‘NaPro technology’ offers a pro-life alternative to IVF for infertility treatment

Mar 26, 2024 4 Min Read
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In vitro fertilization (IVF) has dominated political discourse in the past month after an Alabama Supreme Court ruling in February recognized the personhood of embryonic human life.

The Catholic Church and many other pro-life advocates are opposed to IVF. The process involves fertilizing a woman’s eggs with sperm in a laboratory, which separates procreation from the marital act and results in the destruction of millions of human lives, the embryos of which are never implanted.

Some doctors who have ethical and medical objections to the treatment have been offering an alternative route to couples who struggle with infertility. The process, known as natural procreative technology (or NaPro for short), has been used for decades and is designed to treat underlying conditions that cause infertility and allow women to conceive naturally by monitoring their fertility cycles.

“We’ve gone the distance … in really trying to find an ethical approach in helping women with infertility,” Theresa Notare, who serves as the assistant director of the Natural Family Planning Program at the United States Conference of Catholic Bishops, told CNA.

How does it work?

NaPro approaches fertility treatment by two methods: identifying and treating the underlying causes of infertility and charting the woman’s fertility cycle to understand when she is most fertile.

The process can sometimes require lifestyle changes to improve fertility, surgical intervention to treat conditions that cause infertility, and medicine to induce ovulation in the woman or improve the sperm count in the man. When the issues are addressed, and the couple has a better sense of when the woman is more fertile, the treatment helps the couple conceive a child through the marital act naturally.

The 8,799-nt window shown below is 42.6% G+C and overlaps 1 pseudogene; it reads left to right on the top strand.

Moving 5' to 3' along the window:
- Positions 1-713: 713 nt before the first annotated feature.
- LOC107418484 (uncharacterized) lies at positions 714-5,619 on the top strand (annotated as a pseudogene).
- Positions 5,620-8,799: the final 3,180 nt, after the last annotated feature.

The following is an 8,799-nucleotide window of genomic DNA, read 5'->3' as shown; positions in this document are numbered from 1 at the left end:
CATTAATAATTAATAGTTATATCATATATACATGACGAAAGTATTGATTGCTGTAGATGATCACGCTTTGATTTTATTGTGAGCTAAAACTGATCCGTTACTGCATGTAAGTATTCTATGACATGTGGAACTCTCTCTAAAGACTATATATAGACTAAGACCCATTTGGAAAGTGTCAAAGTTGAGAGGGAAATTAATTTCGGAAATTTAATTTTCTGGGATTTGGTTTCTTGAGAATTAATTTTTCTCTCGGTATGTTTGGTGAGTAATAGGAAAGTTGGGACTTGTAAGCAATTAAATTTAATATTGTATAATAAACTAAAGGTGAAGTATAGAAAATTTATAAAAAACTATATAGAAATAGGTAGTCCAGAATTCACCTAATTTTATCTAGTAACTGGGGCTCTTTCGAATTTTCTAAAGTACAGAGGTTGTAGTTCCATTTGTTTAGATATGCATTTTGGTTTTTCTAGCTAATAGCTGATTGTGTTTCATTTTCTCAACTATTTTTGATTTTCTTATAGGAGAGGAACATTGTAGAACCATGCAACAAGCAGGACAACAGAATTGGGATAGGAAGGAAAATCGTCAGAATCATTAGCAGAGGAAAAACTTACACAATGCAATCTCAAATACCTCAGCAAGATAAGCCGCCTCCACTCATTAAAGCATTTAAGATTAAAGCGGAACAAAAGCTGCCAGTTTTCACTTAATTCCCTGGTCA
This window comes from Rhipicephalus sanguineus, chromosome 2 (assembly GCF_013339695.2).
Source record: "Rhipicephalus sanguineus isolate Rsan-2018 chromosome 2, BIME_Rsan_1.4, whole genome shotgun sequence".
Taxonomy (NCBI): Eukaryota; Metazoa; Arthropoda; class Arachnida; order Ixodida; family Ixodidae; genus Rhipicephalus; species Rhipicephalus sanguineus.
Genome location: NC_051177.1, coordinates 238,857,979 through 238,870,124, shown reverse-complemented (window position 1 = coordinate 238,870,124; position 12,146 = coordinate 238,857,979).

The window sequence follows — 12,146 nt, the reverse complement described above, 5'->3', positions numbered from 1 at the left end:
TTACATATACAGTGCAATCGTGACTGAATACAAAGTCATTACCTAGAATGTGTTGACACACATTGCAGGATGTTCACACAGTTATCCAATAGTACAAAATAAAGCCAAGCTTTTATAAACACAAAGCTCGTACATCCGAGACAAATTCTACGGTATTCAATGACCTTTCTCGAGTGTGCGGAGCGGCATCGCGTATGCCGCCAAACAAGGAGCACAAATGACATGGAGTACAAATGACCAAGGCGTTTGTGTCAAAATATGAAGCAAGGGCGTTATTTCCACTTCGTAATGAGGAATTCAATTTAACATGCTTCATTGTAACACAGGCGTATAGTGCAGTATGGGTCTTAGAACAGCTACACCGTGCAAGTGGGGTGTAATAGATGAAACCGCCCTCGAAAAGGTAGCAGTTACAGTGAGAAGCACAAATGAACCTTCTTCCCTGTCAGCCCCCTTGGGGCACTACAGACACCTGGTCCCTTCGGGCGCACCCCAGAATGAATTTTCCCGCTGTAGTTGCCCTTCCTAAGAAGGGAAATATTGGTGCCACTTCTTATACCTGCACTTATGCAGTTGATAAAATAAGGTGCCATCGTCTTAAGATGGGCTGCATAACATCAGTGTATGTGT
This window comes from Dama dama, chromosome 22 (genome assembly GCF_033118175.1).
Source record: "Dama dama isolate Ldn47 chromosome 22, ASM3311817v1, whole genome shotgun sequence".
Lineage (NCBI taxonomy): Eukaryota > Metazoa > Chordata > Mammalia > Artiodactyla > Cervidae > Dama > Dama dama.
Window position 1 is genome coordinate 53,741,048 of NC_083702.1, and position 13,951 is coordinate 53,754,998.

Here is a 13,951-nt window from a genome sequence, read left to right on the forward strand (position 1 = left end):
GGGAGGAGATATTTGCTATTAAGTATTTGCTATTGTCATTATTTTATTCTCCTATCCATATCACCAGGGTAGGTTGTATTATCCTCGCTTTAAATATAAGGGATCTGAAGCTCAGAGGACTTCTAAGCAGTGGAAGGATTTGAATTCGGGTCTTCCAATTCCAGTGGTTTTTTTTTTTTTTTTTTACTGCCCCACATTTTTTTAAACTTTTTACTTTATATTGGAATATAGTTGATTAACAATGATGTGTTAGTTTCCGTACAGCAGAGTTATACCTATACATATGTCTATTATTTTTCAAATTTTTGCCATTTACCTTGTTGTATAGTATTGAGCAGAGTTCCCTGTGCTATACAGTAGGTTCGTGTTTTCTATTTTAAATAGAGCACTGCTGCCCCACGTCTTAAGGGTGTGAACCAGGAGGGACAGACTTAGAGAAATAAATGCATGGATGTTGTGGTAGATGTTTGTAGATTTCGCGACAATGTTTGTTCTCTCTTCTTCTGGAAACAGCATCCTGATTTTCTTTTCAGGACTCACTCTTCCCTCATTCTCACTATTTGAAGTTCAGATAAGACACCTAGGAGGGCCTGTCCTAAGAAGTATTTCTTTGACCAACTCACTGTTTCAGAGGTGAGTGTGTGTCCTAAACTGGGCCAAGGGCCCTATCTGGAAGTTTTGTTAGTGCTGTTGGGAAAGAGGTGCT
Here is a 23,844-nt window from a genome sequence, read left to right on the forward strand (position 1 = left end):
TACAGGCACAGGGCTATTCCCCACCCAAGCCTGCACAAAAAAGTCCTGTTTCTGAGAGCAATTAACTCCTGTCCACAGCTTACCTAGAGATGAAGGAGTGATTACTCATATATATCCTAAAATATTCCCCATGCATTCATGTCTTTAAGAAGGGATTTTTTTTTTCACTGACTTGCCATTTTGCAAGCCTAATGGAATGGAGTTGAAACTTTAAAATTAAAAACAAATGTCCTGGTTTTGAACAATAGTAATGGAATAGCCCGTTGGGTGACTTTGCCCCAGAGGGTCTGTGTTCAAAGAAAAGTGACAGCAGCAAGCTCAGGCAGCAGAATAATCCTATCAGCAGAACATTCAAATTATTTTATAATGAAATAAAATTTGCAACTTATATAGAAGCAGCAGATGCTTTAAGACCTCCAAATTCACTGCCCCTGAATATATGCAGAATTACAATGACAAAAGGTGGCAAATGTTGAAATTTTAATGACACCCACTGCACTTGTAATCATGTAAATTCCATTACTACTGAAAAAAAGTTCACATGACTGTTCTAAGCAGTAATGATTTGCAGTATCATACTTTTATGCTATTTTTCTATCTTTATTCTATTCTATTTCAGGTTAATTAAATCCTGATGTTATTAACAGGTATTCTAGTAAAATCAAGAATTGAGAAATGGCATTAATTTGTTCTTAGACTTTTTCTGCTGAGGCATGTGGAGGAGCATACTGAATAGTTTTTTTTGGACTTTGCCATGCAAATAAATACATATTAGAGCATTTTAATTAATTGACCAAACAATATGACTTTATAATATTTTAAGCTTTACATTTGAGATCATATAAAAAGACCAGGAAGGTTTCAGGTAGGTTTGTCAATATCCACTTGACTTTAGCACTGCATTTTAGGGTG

“Infertility itself is not a disease,” Marguerite Duane, the executive director of FACTS About Fertility, told CNA. “It’s really a symptom of other underlying conditions.”

Duane, a family physician, said IVF clinics “may not do a detailed work up to diagnose and treat those underlying conditions” but instead chalk the problem up to “unexplained infertility.”

The frequency of such diagnoses, she said, is “not acceptable” and a sign that “a doctor has not done their job [to] explore the underlying causes of infertility and treat those underlying causes.”

When women chart their cycle through models like the Creighton Model or Fertility Education and Medical Management (FEMM), Duane said a doctor can “identify abnormalities and then make a … diagnosis and then [prescribe an] effective treatment.”

“It is designed to work with the body and restore normal reproductive function,” Duane said.

Sometimes infertility problems are caused by the results of lifestyle choices, such as obesity, or drugs or alcohol usage in either the man or the woman. In other cases, there can be conditions — such as endometriosis, fallopian tube blockage, polycystic ovarian syndrome, cesarian-section scars, or inflammation inside the uterus — that would require medical and possible surgical treatment.